About Third-Party Export
EPCG authorization holder may export either directly or through a third party (ies).
Third-party export refers to the export that is made by a manufacturer or an exporter on behalf of another manufacturer. So basically, a third-party export is a transaction in which the export of goods occurs but it pans out with the help of another person. The person who supplies the goods is also called the manufacturer exporter. The names of the third-party exporter and manufacturer exporter are separately mentioned in all the documents related to export.
Under the Exports Promotion Capital Goods (EPCG) Scheme, an exporter can take the help of another Exporter to fulfill the export obligation.
Terms and conditions for the fulfillment of Export Obligation
- The legal documents must exhibit the names of both the manufacturer as well as the exporter.
- The EPCG License holder has two options in hand. The first one is to export directly, whereas the second one is to export through a third party.
- If an exporter wants to export the goods via a third party, then he/she must mention the names of both the license holder and the manufacturer in all the documents related to the export procedure like the Bill of Export. The Bank Realization Certificate (BRC), Guaranteed Remittance (GR) declaration invoice, and export orders should be sent in the name of the exporter.
Documents required for Third-Party Export
The authorization holder must submit a few additional documents if he/she is exporting the goods through a third party apart from the shipping bill. The documents required for completing the process is as follows:
1. A copy of the agreement between the EPCG License holder and the manufacturer who is going to export the goods. All the rules and regulations of the licensing authority must be followed to fulfill the export obligation.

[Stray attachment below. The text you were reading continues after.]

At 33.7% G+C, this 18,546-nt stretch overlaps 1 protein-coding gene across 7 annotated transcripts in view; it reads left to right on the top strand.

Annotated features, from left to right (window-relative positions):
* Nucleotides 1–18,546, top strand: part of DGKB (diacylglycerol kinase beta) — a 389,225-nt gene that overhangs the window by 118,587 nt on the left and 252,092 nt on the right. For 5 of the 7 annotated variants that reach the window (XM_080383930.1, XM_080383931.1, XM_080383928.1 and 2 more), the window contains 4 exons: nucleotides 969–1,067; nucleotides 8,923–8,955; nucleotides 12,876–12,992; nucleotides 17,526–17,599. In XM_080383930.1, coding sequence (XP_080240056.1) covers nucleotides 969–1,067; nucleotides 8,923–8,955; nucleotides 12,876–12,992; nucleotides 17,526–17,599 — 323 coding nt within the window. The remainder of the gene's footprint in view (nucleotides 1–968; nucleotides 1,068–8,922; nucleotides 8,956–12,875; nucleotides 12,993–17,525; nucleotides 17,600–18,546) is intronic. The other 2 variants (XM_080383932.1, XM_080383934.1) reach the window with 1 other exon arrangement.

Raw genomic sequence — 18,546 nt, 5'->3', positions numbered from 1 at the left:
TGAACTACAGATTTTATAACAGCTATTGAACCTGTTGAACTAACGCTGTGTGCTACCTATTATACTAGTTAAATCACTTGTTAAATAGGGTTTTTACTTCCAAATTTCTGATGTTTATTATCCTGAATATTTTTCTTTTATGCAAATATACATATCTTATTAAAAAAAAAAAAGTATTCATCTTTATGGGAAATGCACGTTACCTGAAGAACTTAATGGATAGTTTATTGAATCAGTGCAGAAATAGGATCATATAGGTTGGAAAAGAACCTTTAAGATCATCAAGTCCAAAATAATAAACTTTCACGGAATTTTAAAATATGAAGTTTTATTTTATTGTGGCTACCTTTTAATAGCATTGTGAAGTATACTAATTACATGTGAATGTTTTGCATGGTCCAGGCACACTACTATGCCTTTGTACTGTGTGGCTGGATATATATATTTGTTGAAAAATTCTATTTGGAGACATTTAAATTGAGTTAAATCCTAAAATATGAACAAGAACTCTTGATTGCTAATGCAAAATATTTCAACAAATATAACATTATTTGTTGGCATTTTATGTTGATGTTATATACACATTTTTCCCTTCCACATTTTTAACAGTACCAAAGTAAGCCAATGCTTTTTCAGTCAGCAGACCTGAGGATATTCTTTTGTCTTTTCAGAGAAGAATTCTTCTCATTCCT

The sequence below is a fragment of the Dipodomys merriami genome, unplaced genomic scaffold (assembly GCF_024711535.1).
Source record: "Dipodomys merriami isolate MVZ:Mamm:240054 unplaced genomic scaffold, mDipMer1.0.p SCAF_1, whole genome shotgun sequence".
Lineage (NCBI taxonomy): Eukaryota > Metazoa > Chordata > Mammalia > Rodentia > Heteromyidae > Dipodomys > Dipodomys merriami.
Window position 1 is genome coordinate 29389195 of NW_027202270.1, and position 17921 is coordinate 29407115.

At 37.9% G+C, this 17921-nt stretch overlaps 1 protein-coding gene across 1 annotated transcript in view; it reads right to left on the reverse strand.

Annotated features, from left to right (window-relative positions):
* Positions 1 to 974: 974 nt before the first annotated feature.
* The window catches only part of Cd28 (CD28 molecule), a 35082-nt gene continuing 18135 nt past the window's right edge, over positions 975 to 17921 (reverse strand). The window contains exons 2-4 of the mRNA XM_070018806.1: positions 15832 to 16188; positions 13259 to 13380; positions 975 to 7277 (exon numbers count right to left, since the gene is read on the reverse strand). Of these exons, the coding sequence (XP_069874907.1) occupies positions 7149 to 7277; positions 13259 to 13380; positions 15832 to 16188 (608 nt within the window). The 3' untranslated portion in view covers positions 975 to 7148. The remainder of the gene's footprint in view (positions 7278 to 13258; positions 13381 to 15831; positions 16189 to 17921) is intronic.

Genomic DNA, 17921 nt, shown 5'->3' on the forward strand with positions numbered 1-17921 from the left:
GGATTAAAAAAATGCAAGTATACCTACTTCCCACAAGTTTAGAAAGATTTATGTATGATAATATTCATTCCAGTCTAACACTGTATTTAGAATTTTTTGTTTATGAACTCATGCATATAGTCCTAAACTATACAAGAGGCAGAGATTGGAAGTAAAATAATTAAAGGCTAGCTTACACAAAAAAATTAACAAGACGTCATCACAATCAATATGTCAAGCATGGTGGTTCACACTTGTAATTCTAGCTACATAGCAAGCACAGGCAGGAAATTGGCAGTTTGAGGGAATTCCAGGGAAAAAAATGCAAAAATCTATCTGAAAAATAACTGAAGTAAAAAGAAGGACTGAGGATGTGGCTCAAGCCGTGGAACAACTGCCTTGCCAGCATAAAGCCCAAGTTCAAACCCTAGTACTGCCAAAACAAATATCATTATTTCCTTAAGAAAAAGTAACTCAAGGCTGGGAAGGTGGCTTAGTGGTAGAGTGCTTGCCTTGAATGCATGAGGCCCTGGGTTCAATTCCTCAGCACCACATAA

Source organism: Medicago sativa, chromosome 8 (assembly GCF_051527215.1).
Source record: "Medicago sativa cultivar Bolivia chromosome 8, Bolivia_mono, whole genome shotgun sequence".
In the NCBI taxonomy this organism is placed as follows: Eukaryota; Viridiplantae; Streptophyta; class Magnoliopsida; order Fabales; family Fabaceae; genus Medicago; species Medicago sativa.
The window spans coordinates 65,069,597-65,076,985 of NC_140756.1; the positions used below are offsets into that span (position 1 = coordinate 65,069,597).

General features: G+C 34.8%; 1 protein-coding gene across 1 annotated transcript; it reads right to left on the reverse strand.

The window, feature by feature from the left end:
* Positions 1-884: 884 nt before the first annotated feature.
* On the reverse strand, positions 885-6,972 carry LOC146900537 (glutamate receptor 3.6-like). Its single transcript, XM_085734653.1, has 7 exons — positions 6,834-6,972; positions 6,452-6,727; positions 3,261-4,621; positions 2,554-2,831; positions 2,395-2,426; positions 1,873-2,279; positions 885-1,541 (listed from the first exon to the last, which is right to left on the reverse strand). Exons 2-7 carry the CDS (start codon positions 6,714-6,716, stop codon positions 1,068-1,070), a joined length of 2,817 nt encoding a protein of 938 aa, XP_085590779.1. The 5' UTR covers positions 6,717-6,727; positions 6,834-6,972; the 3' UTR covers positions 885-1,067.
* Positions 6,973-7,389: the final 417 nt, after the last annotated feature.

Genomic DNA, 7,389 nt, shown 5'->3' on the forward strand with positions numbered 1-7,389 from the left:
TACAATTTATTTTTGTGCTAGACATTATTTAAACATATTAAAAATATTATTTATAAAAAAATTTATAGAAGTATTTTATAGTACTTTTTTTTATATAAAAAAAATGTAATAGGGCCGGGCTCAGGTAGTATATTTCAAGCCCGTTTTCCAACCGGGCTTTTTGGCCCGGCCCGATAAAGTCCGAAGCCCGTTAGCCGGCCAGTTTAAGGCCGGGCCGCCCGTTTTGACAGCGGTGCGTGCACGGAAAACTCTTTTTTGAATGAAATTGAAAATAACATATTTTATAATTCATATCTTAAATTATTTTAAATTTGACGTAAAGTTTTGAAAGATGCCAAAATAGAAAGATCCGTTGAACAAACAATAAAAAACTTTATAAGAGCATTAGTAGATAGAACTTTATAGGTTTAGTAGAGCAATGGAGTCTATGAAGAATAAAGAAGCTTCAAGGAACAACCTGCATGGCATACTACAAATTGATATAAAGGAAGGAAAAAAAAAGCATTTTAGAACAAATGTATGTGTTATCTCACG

2. Evidence that shows goods have been manufactured by the authorization holder at his/her working premises to the port of export.
3. There should be a Letter of Undertaking (LUT) Certificate attached to your file. This letter is sanctioned by the Goods and Services Tax (GST) department. It is a certificate with the help of which the exporters can file to export their goods and services. The exporter must fulfill the criteria mentioned in the letter to export goods. If you will have a letter of undertaking with you, then you will be exempted from paying off integrated tax.
4. A copy of the invoice that consists of the EPCG authorization number along with the date and time at which goods have been shipped. This is required in case you are not registered with the Central Excise.
5. Lorry Receipt (LR) will play the role of proof regarding when the goods were transported from the factory premises of the exporter to the third party.
6. A written document by the third-party exporter with a stamp on it that states the goods which are exported fulfill all the guidelines of the process of export obligation.
7. There should be financial evidence that shows the financial transactions taken place between the EPCG License holder and manufacturer. It will set forth the banking statements of both the license holder as well the manufacturer. All the transactions between the authorization holder and the manufacturer regarding the third-party exports should be included in the document.
8. The exporter must attach a disclaimer certificate received from a third party. This certificate displays that these proceeds should not be utilized for completing any other export obligation in the EPCG authorization owned by them.
For many exporters, third-party export seems like an ideal choice. The use of third-party export varies from case to case. Third-party export can be beneficial for exporters as they get a helping hand from the side of the manufacturer to complete the procedure of export obligation.
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